Wednesday, 10 November 2010

Libel Reform mass blog

I have to be very careful who I criticise on this blog. I'm not wealthy and the English libels laws are currently so skewed in favour of rich litigants that, were I to be sued by someone I had offended, I would not be able to defend myself.

Even if I were in the right, even if I were highlighting a major danger to public safety, I could be very swifly silenced. I don't think that's right.

I'm not the only one. Simon Singh writes:
This week is the first anniversary of the report Free Speech is Not for Sale, which highlighted the oppressive nature of English libel law. In short, the law is extremely hostile to writers, while being unreasonably friendly towards powerful corporations and individuals who want to silence critics.
The English libel law is particularly dangerous for bloggers, who are generally not backed by publishers, and who can end up being sued in London regardless of where the blog was posted. The internet allows bloggers to reach a global audience, but it also allows the High Court in London to have a global reach.
You can read more about the peculiar and grossly unfair nature of English libel law at the website of the Libel Reform Campaign. You will see that the campaign is not calling for the removal of libel law, but for a libel law that is fair and which would allow writers a reasonable opportunity to express their opinion and then defend it.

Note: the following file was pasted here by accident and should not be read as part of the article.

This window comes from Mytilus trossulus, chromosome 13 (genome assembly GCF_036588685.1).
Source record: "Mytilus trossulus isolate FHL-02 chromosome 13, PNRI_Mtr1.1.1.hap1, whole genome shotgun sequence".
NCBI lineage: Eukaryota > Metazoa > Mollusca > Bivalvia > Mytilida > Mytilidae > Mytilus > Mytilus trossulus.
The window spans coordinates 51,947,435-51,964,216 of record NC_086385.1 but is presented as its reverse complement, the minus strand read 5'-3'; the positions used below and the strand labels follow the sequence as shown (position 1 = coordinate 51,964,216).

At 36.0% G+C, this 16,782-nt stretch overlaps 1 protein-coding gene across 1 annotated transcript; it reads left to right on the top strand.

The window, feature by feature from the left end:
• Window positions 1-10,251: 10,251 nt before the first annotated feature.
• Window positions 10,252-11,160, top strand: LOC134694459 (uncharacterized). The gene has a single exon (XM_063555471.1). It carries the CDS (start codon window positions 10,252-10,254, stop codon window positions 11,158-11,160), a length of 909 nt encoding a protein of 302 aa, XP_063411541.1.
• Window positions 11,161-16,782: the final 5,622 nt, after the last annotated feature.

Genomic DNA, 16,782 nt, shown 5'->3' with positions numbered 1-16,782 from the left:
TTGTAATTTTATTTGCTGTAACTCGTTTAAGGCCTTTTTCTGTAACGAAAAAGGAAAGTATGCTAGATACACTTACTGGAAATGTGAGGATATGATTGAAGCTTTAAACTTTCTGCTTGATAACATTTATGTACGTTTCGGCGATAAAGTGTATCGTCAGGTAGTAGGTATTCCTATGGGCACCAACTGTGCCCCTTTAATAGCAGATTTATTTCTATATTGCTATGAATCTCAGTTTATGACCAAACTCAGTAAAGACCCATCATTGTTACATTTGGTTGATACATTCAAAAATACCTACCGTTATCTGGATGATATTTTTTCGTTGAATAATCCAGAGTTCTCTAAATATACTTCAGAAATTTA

The good news is that the British Government has made a commitment to draft a bill that will reform libel, but it is essential that bloggers and their readers send a strong signal to politicians so that they follow through on this promise. You can do this by joining me and over 50,000 others who have signed the libel reform petition at
Remember, you can sign the petition whatever your nationality and wherever you live. Indeed, signatories from overseas remind British politicians that the English libel law is out of step with the rest of the free world.
If you have already signed the petition, then please encourage friends, family and colleagues to sign up. Moreover, if you have your own blog, you can join hundreds of other bloggers by posting this blog on your own site. There is a real chance that bloggers could help change the most censorious libel law in the democratic world.
We must speak out to defend free speech. Please sign the petition for libel reform at
(And if you don't know Simon's story, where have you been?)

Monday, 18 October 2010

Letter to Trading Standards re BioFirm Danish Detox Plan

Dear Trading Standards

I wish to complain about the sale of "BioFirm Danish Detox Plan" by Boots UK Ltd. Specifically, I am concerned by the marketing claim that this product "is a gentle, yet effective formula, containing herbs which naturally supports the body’s own internal processes of elimination and detoxification."